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Open AccessArticle
Earthquake Response of Cold-Formed Steel-Based Building Systems: An Overview of the Current State of the Art
Buildings 2019, 9(11), 228; https://doi.org/10.3390/buildings9110228 - 31 Oct 2019
Abstract
Building systems fabricated with cold-formed steel (CFS) profiles and members made of wood, gypsum, or other materials allow solving a range of issues arising in common constructional elements thanks to their advantages, such as lightness, strength, durability, physical stability, sustainability, and cost-effectiveness. As [...] Read more.
Building systems fabricated with cold-formed steel (CFS) profiles and members made of wood, gypsum, or other materials allow solving a range of issues arising in common constructional elements thanks to their advantages, such as lightness, strength, durability, physical stability, sustainability, and cost-effectiveness. As a result of this inherent competitiveness of CFS based buildings, their use has been gradually increasing in recent years both in the field of structural systems as non-structural architectural components and, above all, in the area of earthquake resistant buildings, where lightness play a key role. After a general introduction, the paper gives an overview of the current codification and ongoing research on CFS non-structural architectural and structural systems. Finally, the main conclusions are summarised, and possible future developments are outlined. Full article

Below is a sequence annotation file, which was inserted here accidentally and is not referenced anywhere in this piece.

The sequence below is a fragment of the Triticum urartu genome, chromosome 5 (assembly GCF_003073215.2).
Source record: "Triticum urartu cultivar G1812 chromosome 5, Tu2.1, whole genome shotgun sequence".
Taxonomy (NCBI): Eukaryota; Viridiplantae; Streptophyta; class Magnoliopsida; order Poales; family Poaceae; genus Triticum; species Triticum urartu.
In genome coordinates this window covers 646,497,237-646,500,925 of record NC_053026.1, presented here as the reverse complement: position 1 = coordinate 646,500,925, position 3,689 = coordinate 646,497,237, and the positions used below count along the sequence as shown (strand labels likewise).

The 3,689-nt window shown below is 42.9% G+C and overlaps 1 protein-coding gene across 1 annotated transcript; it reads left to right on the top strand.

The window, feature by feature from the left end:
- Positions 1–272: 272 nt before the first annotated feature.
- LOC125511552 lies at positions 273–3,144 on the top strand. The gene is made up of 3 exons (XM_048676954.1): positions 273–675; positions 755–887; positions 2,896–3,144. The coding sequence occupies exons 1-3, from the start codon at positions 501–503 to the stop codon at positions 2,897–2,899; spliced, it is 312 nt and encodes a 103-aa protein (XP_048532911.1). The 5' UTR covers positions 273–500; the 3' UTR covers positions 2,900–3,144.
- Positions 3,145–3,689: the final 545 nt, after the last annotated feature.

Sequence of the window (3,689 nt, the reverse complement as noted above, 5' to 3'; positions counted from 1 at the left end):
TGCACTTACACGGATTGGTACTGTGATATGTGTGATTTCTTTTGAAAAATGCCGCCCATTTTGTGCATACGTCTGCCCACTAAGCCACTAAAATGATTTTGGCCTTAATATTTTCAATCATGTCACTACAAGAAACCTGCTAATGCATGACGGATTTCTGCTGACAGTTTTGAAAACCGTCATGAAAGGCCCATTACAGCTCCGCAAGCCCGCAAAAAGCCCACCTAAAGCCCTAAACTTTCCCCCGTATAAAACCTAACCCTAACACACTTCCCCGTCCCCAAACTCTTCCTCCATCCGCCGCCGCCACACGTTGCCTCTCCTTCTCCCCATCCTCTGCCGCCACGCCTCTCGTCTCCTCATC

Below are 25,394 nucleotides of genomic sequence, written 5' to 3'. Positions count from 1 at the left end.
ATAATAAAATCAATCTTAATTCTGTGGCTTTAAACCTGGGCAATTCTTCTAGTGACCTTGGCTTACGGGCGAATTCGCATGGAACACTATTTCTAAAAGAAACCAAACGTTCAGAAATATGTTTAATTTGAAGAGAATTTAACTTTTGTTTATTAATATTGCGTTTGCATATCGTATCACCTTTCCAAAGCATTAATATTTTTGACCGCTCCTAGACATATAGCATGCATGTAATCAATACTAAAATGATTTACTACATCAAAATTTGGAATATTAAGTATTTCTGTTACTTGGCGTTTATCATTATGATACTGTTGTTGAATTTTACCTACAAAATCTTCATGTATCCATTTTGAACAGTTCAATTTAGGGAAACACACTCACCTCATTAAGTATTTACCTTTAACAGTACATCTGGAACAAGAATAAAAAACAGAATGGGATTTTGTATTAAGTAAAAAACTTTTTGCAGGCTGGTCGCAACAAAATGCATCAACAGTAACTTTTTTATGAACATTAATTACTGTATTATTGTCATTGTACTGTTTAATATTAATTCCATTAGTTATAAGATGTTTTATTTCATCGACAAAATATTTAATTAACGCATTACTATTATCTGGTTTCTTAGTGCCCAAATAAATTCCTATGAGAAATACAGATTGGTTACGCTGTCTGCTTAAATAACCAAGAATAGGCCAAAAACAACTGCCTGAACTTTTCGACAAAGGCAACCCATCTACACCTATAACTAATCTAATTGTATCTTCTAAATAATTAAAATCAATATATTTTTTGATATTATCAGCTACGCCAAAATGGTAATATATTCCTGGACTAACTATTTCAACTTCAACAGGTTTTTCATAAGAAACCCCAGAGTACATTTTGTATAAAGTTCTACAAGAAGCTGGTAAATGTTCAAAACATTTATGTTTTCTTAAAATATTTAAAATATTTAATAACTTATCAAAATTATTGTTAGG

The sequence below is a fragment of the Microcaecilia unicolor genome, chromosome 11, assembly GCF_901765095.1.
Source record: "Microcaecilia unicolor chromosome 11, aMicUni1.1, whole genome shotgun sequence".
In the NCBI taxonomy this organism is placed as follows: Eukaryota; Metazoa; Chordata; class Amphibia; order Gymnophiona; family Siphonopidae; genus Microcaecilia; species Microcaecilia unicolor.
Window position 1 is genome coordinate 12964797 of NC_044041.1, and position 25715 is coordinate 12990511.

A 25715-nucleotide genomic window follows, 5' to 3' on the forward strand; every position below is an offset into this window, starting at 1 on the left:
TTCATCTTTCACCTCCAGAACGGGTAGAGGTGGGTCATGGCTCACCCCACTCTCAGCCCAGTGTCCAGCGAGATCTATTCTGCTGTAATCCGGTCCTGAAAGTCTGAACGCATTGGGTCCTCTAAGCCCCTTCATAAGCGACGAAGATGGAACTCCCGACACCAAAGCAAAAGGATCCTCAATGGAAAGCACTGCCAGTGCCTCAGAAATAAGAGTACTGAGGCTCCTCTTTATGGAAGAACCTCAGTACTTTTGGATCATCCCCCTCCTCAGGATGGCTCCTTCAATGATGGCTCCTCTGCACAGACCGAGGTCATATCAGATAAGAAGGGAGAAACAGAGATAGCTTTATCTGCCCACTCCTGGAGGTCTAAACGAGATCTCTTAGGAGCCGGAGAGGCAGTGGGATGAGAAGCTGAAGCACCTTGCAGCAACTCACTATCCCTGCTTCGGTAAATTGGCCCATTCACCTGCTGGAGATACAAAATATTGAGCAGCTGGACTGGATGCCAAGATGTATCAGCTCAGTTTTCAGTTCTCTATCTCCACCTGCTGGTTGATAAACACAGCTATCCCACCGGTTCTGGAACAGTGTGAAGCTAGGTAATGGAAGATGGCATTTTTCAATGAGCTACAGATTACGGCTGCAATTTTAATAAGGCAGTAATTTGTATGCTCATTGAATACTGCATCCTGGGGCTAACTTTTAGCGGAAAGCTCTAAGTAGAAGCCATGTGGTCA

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Open AccessArticle
Carbon Emissions of Hotels: The Case of the Sri Lankan Hotel Industry
Buildings 2019, 9(11), 227; https://doi.org/10.3390/buildings9110227 - 30 Oct 2019